Report: 'Live PD' Says It Destroyed Video Of Black Man Dying In Police Custody

Report: 'Live PD' Says It Destroyed Video Of Black Man Dying In Police Custody

10:37pm Jun 10, 2020
In this image made from a March 28, 2019, body camera video provided by the Austin, Texas, police, Williamson County deputies hold down Javier Ambler as one of them uses a stun gun on him during his arrest. He eventually died.
In this image made from a March 28, 2019, body camera video provided by the Austin, Texas, police, Williamson County deputies hold down Javier Ambler as one of them uses a stun gun on him during his arrest. He eventually died.
Austin Police Department via AP / AP

Updated at 10:24 p.m. ET

Video captured by a reality television production crew showing the death of black man while he was in the custody of law enforcement officers in Texas, has reportedly been destroyed, according to an Austin newspaper.

That means the footage "can no longer be turned over to Austin investigators," reported the Austin American-Statesmen, which was in touch with representatives for the unscripted series Live PD on Tuesday.

Cable network A&E announced Wednesday that it has stopped production of the show and released a statement saying, "This is a critical time in our nation's history. ... Going forward, we will determine if there is a clear pathway to tell the stories of both the community and the police officers whose role it is to serve them."

A&E said it would meet with civil rights leaders as well as police departments.

The revelation about the destruction of the video comes after the Statesmen and Austin ABC affiliate KVUE reported this week on the details of the March 2019 death of Javier Ambler.

They also obtained body camera footage from an Austin police officer showing Ambler's final moments.

These events come to light as the United States is confronting decades of issues surrounding systemic racism and chronic mistreatment of minority communities by police. The death of George Floyd, a black man who died last month when a white Minneapolis police officer knelt on his neck for nearly 9 minutes, has sparked protests in the U.S. and internationally.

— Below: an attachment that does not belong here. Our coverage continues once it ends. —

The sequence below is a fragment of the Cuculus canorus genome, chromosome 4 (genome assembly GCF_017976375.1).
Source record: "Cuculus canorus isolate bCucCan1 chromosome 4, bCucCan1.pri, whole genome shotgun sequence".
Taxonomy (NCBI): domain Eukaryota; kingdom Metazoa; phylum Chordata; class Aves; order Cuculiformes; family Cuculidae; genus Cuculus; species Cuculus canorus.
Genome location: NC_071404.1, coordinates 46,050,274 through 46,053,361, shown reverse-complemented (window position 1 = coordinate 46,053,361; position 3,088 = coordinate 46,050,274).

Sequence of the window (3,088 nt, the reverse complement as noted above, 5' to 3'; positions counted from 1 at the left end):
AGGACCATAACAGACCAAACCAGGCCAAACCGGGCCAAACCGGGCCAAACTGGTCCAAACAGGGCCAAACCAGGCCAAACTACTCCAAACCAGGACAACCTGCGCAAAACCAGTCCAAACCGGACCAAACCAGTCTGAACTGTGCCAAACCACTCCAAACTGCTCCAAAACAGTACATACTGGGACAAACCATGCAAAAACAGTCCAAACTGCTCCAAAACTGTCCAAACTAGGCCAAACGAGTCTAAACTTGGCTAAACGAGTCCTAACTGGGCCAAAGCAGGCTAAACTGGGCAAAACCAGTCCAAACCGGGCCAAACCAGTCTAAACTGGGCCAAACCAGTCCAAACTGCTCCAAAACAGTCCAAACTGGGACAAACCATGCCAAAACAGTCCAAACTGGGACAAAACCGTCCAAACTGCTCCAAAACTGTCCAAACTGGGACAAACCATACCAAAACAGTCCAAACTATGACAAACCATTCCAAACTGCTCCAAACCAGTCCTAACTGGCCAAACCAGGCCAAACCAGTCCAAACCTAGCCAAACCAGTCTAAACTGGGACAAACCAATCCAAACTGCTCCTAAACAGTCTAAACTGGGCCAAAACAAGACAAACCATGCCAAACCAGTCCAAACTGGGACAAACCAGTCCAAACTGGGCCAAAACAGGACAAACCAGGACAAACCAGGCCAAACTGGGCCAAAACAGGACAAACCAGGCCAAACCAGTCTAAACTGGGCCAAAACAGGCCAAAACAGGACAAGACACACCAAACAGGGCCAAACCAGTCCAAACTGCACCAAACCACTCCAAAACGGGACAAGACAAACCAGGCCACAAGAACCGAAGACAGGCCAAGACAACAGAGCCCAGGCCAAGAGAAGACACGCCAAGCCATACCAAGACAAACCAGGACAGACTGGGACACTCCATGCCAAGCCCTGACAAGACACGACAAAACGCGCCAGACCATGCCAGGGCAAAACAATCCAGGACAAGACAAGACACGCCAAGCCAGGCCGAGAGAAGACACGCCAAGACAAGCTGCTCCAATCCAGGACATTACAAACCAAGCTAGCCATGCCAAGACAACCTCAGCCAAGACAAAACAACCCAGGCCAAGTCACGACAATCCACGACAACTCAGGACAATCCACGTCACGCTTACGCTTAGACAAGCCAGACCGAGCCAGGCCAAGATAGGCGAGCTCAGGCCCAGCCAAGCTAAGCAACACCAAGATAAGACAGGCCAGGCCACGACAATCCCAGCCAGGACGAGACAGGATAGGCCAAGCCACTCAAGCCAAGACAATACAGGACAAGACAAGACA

Aside from their deaths being captured on video, there are other similarities in the way both men died.

The bodycam footage shows that, like Floyd, Ambler pleaded for mercy and told Williamson County sheriff's deputies he couldn't breathe. Ambler was shot repeatedly with a stun gun as law enforcement worked to restrain him. Ambler also told them he suffered from congestive heart failure.

"He cried, 'Save me,' before deputies deployed a final shock," the Statesmen reported.

The paper noted Ambler, who was 40 at the time of his death, was pulled over by Williamson County sheriff's deputies, who noticed he failed to dim his SUV's headlights to oncoming traffic.

Deputies chased Ambler for 20 minutes after he did not stop, the Statesman reported, and Ambler eventually crashed his vehicle.

KVUE reported the sheriff's office attempted to "shield information from release since receiving its first request in February." It also said Ambler's death was ruled a homicide.

Elected officials in Williamson County, including some members of the County Commissioners Court and state Rep. James Talarico, are now calling on Sheriff Robert Chody to resign, NPR member station KUT in Austin reported.

"Your department killed #JavierAmbler, filmed it for a reality TV show, then covered it up for 15 months," Talarico tweeted Wednesday. "I'm not calling for your resignation because I'm a progressive. I'm calling for your resignation because I'm a human being."

As NPR's Eric Deggans reported, a spokesperson for A&E said Live PD had been pulled this month "out of respect for the families of George Floyd and others who have lost their lives, in consultation with the departments we follow," the network said in a statement, according to the entertainment publication Variety.

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